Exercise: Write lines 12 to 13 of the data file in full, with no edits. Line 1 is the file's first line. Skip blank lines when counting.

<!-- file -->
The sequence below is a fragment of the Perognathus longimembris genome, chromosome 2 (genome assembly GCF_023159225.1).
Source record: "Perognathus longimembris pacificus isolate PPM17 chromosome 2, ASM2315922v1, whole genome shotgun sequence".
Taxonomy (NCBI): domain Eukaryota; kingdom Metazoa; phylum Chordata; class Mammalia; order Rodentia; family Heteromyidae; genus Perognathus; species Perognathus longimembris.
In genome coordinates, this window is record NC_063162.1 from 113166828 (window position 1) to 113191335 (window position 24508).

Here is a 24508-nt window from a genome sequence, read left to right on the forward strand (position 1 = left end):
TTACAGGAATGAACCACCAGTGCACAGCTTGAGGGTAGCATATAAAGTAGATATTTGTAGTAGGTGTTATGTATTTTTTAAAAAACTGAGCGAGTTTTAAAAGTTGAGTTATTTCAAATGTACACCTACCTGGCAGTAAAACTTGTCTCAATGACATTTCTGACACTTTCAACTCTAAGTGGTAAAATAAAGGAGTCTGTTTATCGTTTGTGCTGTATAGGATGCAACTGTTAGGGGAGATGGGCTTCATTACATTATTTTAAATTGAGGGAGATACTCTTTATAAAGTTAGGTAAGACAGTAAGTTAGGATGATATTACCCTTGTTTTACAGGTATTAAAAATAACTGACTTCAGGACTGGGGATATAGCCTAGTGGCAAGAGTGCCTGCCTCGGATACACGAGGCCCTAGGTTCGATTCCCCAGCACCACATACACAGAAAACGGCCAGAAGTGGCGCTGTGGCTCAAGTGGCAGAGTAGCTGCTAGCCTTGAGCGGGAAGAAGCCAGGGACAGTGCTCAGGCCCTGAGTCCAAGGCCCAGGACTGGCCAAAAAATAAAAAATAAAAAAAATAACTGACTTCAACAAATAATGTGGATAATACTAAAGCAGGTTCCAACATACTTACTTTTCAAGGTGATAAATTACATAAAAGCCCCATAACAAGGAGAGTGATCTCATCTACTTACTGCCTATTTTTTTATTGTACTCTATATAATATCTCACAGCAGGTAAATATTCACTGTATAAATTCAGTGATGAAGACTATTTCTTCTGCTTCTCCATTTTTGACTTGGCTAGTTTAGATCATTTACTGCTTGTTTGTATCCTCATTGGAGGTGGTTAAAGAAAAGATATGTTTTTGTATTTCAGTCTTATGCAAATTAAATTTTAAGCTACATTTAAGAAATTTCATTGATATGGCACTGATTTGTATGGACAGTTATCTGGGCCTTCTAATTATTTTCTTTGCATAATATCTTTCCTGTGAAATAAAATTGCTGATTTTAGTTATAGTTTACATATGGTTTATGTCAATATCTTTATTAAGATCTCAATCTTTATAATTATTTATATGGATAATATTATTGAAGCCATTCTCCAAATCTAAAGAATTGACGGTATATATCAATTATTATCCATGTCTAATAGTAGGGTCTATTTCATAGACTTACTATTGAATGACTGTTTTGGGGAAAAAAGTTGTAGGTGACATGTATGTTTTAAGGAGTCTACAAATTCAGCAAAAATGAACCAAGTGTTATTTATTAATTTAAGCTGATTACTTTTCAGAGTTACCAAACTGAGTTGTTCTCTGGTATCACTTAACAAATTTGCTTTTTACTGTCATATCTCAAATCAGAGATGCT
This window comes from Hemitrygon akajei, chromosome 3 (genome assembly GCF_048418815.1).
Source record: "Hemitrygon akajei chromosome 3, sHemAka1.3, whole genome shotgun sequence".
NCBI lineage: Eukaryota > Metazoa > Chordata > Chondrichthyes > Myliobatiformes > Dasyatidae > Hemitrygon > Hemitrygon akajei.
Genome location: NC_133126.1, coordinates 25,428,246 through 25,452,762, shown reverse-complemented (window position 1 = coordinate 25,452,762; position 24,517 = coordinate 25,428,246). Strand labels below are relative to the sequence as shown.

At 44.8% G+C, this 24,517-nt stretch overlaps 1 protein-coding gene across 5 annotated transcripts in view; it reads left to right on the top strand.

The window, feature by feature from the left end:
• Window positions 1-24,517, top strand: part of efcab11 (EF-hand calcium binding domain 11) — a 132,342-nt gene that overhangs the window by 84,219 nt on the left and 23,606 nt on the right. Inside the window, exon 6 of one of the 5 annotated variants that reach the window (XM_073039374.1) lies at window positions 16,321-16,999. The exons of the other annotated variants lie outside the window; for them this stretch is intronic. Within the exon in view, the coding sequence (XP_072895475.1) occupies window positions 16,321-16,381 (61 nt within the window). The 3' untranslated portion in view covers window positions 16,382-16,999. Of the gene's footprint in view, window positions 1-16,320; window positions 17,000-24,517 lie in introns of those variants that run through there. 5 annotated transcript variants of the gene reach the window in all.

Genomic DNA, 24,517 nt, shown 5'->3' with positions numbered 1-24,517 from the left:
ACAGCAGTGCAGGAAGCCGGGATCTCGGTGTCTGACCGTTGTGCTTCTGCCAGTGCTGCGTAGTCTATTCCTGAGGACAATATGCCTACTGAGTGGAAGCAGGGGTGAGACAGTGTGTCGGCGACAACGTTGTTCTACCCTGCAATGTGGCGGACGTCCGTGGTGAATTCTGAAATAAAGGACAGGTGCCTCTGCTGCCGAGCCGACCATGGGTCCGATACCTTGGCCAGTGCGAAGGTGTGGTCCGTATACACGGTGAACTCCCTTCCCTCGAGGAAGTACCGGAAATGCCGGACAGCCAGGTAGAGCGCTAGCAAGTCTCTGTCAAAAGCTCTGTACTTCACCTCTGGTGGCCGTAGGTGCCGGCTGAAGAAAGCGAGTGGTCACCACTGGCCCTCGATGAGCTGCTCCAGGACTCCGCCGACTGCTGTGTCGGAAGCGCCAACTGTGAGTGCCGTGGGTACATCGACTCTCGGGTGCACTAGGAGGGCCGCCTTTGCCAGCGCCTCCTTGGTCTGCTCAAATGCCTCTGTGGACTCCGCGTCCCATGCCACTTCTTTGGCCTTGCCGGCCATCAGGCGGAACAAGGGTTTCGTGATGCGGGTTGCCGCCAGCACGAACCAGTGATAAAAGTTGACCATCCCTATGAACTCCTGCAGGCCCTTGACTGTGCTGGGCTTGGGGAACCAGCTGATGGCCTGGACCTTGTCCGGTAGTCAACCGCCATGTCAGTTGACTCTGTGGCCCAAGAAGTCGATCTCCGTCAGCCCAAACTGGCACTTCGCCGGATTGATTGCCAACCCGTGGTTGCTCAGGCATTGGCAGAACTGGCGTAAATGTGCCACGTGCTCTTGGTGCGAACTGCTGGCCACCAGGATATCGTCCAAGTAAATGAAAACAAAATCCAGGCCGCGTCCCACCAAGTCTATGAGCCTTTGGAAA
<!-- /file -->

The window, feature by feature from the left end:
• Window positions 1-24,517, top strand: part of efcab11 (EF-hand calcium binding domain 11) — a 132,342-nt gene that overhangs the window by 84,219 nt on the left and 23,606 nt on the right. Inside the window, exon 6 of one of the 5 annotated variants that reach the window (XM_073039374.1) lies at window positions 16,321-16,999. The exons of the other annotated variants lie outside the window; for them this stretch is intronic. Within the exon in view, the coding sequence (XP_072895475.1) occupies window positions 16,321-16,381 (61 nt within the window). The 3' untranslated portion in view covers window positions 16,382-16,999. Of the gene's footprint in view, window positions 1-16,320; window positions 17,000-24,517 lie in introns of those variants that run through there. 5 annotated transcript variants of the gene reach the window in all.